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5 critical issues facing HR directors in 2019



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Dave Delaney, keynote speaker, author of New Business Networking, marketing communications consultant and founder at Futureforth.com, asks HR managers and directors what their biggest challenges are. 

If you’re an HR professional, your skills matter now more than ever.

Unemployment levels are low and companies are becoming more competitive with salaries and perks for new employees. Savvy HR directors must shift with the times in order to retain employees and make strong new hires.

I asked HR managers and directors what they found were their biggest challenges. The following are five key takeaways every business leader should consider, because this doesn’t just affect the human resources department – it will affect your entire company.

1. Communication and culture

Corporate communication and company culture go hand-in-hand. Mark Lewis, Co-founder and CEO of Hellocecil explained: “This challenge focuses on the importance of effective communication skills and systems throughout an organisation. Few things are more frustrating or destructive to the quality productivity efforts of individuals and teams than the failure to communicate. One dimension of this challenge is the communication skills of individuals within a team; another is the communication skills of teams with each other.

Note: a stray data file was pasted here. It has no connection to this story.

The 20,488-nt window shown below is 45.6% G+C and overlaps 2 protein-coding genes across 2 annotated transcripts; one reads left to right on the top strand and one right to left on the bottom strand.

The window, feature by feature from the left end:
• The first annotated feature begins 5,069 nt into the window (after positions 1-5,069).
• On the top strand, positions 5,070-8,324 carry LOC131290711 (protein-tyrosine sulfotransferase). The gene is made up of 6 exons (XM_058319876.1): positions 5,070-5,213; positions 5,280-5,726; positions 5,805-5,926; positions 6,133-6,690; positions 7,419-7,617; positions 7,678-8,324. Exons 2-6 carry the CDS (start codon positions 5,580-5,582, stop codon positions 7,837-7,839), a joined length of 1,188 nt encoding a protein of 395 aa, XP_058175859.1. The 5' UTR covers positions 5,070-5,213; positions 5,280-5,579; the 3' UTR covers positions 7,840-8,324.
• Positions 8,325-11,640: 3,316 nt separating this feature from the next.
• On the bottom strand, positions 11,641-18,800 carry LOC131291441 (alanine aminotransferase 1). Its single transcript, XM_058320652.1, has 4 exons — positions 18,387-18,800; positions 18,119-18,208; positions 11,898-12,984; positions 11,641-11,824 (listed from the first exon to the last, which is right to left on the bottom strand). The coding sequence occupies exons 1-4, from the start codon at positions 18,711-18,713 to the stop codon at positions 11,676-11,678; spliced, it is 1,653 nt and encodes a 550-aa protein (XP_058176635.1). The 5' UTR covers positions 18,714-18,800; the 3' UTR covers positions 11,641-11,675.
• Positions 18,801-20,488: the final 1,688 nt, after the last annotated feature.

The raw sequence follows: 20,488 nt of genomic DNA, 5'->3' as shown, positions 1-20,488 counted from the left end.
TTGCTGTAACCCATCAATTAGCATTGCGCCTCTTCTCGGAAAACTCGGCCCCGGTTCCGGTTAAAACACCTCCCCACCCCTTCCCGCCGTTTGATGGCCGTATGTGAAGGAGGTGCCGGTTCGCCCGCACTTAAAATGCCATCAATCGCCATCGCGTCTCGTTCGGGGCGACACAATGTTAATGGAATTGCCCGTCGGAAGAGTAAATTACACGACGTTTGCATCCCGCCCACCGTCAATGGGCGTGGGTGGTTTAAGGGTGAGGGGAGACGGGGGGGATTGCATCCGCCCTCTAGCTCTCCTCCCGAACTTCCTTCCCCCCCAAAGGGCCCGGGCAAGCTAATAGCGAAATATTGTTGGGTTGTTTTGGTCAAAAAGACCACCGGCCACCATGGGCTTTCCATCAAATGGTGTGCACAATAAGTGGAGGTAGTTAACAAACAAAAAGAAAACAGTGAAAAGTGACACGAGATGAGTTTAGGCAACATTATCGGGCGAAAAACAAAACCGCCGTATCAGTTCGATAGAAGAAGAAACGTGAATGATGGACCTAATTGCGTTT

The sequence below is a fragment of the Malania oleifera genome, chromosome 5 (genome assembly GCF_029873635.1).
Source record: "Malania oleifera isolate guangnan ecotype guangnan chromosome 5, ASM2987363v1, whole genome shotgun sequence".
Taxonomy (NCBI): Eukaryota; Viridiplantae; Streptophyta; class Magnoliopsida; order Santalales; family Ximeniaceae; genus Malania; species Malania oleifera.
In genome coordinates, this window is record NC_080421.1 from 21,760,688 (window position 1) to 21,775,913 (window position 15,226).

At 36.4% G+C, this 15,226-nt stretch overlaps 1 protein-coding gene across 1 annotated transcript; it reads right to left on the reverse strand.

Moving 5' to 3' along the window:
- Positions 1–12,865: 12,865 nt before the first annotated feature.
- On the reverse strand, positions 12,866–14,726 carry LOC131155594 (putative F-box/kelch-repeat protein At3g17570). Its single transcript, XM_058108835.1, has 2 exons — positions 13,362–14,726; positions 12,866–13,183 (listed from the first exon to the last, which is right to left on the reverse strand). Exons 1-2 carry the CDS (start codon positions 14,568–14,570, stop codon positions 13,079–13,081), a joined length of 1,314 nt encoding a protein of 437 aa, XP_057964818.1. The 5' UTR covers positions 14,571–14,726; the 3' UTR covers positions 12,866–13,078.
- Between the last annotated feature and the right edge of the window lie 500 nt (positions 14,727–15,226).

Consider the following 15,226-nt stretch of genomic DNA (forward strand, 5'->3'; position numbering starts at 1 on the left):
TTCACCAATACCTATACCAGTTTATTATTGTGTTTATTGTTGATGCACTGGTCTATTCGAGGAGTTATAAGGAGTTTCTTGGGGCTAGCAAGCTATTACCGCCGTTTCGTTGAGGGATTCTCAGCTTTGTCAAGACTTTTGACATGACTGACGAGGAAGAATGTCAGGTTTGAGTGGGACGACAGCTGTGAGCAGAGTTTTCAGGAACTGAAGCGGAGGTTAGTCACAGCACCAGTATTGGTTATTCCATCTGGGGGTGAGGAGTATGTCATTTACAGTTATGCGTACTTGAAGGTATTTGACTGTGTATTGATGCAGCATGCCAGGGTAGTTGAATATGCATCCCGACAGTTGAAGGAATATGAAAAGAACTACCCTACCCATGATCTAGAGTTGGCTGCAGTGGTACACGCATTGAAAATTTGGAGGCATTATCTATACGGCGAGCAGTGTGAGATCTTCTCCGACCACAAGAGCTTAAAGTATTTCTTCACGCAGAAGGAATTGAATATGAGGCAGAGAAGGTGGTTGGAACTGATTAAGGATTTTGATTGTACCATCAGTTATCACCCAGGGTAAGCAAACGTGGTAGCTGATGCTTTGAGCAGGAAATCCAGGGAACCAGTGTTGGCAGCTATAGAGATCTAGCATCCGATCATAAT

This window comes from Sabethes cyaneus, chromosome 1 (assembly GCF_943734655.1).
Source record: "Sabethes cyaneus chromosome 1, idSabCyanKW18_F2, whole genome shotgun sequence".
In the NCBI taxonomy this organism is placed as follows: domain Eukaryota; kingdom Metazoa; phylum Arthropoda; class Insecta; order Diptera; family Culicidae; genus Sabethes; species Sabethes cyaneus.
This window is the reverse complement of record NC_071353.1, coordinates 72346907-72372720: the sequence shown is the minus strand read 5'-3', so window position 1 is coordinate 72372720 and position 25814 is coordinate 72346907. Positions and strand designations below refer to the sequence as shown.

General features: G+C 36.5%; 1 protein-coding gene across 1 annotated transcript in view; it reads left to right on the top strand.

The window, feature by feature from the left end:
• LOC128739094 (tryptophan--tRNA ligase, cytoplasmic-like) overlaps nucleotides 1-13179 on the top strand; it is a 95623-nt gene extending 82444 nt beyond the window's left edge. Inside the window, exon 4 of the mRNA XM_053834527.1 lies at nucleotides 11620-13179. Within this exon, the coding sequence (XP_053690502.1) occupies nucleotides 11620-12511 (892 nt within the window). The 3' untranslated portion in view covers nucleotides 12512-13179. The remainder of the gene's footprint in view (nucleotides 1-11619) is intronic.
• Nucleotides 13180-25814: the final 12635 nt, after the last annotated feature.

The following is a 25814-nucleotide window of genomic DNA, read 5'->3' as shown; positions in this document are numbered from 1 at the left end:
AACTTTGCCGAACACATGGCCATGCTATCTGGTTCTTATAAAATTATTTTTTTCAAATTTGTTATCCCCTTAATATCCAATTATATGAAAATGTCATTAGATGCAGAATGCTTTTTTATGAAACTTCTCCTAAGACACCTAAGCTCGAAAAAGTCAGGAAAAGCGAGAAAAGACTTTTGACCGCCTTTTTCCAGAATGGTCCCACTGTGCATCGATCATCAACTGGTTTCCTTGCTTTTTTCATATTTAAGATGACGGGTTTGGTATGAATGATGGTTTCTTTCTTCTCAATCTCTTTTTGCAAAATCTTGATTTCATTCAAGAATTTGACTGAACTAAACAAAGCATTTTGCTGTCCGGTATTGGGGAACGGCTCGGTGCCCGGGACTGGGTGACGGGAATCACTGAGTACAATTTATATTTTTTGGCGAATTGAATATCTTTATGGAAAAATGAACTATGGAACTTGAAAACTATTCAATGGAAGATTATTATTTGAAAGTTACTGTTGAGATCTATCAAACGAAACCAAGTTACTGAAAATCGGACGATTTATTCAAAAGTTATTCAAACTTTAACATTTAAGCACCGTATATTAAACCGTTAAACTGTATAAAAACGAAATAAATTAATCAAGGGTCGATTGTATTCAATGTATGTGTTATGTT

An organisation is always well served to invest time and money on training programmes and workshops that elevate skills such as verbal and writing skills.

“The larger the organisation, the larger the potential problem. An organisation is always well served to invest time and money on training programmes and workshops that elevate skills such as verbal and writing skills; presentations; listening skills; dispute resolution skills; providing and accepting feedback; systems for addressing complaints or dissatisfaction; and the like.”

I have personally suffered as an employee working for companies with poor communication that resulted in a toxic culture. This was part of my inspiration to launch CommunicationReboot.com.

2. Time management

HR pros will feel even more time-constrained in 2019. Here’s what I’m hearing from industry thought leaders:

Rhian Sharp, President and CEO of Sharp Medical Recruiting and HR Consulting, told me that HR professionals have to do it all. They must find the right people, train new hires, create and reinforce the organisation’s culture. Plus, they must be ambassadors of the company brand, crest policy, employee relations, etc. There is simply not enough time in a day to do it all.